While some are moving to politicize the Arizona shootings, others are simply trying to understand it how everyday Joes feel about the way America discusses politics.
A new poll reveals that the public viewed the lack of civility in American politics as a serious problem even before the Tucson shootings.
The PRRI/RNS Religion News Survey found that a whopping 80 percent of Americans say the lack of civil or respectful discourse in our political system is a "serious problem"—and Americans across the religious and political spectrums share this view. Nearly half of Americans (49 percent) said that the lack of civility was a "very serious problem."
"These survey findings suggest that renewed calls for civility by President Obama and other political and religious leaders will find broad support among Americans across political, religious, and ideological lines," says Dr. Robert P. Jones, CEO of PRRI.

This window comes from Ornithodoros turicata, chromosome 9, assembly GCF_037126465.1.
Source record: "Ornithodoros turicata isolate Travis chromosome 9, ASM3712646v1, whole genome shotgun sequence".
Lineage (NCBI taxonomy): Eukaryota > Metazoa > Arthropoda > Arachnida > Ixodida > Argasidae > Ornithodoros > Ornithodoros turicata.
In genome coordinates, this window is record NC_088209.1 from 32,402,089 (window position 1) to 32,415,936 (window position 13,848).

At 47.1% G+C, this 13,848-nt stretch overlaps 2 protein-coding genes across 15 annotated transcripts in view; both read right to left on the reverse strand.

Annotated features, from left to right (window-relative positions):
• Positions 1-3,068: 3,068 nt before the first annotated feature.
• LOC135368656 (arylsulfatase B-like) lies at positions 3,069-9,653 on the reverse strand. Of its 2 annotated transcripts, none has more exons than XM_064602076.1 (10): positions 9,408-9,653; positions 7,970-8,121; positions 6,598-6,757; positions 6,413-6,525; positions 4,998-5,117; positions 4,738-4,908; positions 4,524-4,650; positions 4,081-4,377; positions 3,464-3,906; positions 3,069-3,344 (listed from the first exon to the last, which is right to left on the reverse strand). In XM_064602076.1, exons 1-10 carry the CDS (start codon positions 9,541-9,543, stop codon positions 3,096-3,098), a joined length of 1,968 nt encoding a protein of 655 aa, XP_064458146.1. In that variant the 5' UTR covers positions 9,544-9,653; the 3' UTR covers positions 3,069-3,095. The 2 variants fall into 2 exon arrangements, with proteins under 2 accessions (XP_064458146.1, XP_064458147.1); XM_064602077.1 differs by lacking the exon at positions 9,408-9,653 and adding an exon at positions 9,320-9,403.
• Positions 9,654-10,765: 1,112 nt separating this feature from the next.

Fifty-nine percent of Americans believe that people are more divided over politics than they used to be. More specifically, 41 percent of Americans believe the 2010 election was generally more negative than past elections. With Democratic candidates facing significant losses at the ballot box in November, self-identified Democrats were significantly more likely than Republicans to say that the election was more negative, 51 percent and 26 percent respectively, the poll finds.
"Though so many Americans view the lack of civility and respect as a serious problem, few see evidence that America's political leaders are working to overcome differences," says Daniel Cox, Director of Research for PRRI. Only 21 percent of Americans believe national political leaders work well together to get things done despite differences.
What's your take? Have political discussions crossed the civility line in America?
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